The U.S. Department of State has awarded two grants, totaling $770,000, to Merchavim, The Institute for the Advancement of Shared Citizenship in Israel, an NGO that works to help all of Israel’s 7.6 million citizens become more comfortable with the diversity that characterizes Israeli society. The new funds will be used to significantly expand an existing project of Merchavim and to help launch a new strategic initiative, titled Kulanana. Together, these efforts will target young citizens from kindergarten through their twenties, where inter-group attitudes are most negative and the opportunities for change are greatest.
An award of $750,000 was made to Merchavim for its collaborative project with Sesame Workshop – the non-profit educational organization that produces Rechov Sumsum, Israel’s “Sesame Street” – and HOP! – Israel’s leading children’s television company. The initiative is co-funded by – and run in full cooperation with – Israel’s Ministry of Education. Approximately 1,200 kindergarten teachers – Jewish and Arab, secular and religious – will be trained jointly to use a new generation of specially-produced Hebrew and Arabic outreach tools for kindergarten, family and community. Thirty-six thousand children and their families will benefit directly, while hundreds of thousands more will participate in the program through television broadcasts and the internet, featuring professionally-edited, user-generated content from kindergartens and families of all backgrounds from across Israel.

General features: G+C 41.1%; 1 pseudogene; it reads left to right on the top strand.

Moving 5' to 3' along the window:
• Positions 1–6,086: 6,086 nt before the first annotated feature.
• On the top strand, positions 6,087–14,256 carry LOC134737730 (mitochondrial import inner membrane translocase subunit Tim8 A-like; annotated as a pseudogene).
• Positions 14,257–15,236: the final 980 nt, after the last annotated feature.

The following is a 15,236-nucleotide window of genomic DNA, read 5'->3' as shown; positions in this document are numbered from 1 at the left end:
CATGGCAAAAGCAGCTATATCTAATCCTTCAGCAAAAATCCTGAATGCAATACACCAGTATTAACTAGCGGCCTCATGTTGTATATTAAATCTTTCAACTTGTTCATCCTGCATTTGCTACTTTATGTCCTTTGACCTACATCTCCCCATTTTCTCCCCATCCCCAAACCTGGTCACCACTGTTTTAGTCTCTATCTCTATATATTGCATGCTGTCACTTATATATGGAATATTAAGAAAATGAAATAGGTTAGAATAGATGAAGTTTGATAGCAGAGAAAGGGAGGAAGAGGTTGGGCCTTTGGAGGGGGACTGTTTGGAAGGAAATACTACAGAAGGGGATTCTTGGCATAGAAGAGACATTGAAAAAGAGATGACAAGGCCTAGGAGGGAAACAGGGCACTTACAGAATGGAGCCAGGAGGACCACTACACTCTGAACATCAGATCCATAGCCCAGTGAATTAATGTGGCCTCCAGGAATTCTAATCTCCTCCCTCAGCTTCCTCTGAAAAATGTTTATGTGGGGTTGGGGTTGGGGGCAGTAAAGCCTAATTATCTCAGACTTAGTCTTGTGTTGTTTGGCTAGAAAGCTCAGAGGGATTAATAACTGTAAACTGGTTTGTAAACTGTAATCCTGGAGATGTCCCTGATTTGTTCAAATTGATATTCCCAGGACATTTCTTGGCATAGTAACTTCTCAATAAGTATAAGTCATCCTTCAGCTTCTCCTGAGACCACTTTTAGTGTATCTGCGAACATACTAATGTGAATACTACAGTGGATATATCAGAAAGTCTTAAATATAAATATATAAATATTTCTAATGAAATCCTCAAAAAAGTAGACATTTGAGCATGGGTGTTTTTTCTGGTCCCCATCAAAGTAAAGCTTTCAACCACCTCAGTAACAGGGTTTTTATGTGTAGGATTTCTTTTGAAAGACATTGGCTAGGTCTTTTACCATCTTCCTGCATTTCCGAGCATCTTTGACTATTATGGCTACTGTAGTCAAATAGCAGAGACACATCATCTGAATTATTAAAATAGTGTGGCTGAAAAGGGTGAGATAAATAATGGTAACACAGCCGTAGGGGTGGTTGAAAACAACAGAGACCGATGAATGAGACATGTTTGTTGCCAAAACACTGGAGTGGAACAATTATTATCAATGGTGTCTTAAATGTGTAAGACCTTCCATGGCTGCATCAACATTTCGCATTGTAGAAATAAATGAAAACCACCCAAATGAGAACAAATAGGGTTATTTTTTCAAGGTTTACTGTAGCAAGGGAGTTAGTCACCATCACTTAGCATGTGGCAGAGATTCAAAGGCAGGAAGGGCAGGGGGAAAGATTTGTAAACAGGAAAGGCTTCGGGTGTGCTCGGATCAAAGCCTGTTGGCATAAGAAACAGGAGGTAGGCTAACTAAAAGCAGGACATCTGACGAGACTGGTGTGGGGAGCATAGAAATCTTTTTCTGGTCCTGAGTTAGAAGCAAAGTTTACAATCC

A $20,000 grant was also made to Kulanana to develop a training manual. Kulanana, a consortium of NGO, government, business and philanthropic partners, is an ambitious new society-building initiative targeted primarily at the 16-29 year-old demographic. The initiative will address the five deepest divides in Israeli society today: between Jews and Arabs; among Jews; between immigrant and veteran Israelis; among Arabs; and between rich and poor. To combat these divides, Kulanana will work closely with government, business and philanthropy to promote the initiative’s three major themes – citizenship, diversity and fairness. Informed by Merchavim’s consensual “shared citizenship” approach developed over the past twelve years, major programming will include media outreach, volunteerism, educational and government-relations projects, all complemented by a sustained media campaign using traditional and new platforms, such as social networking.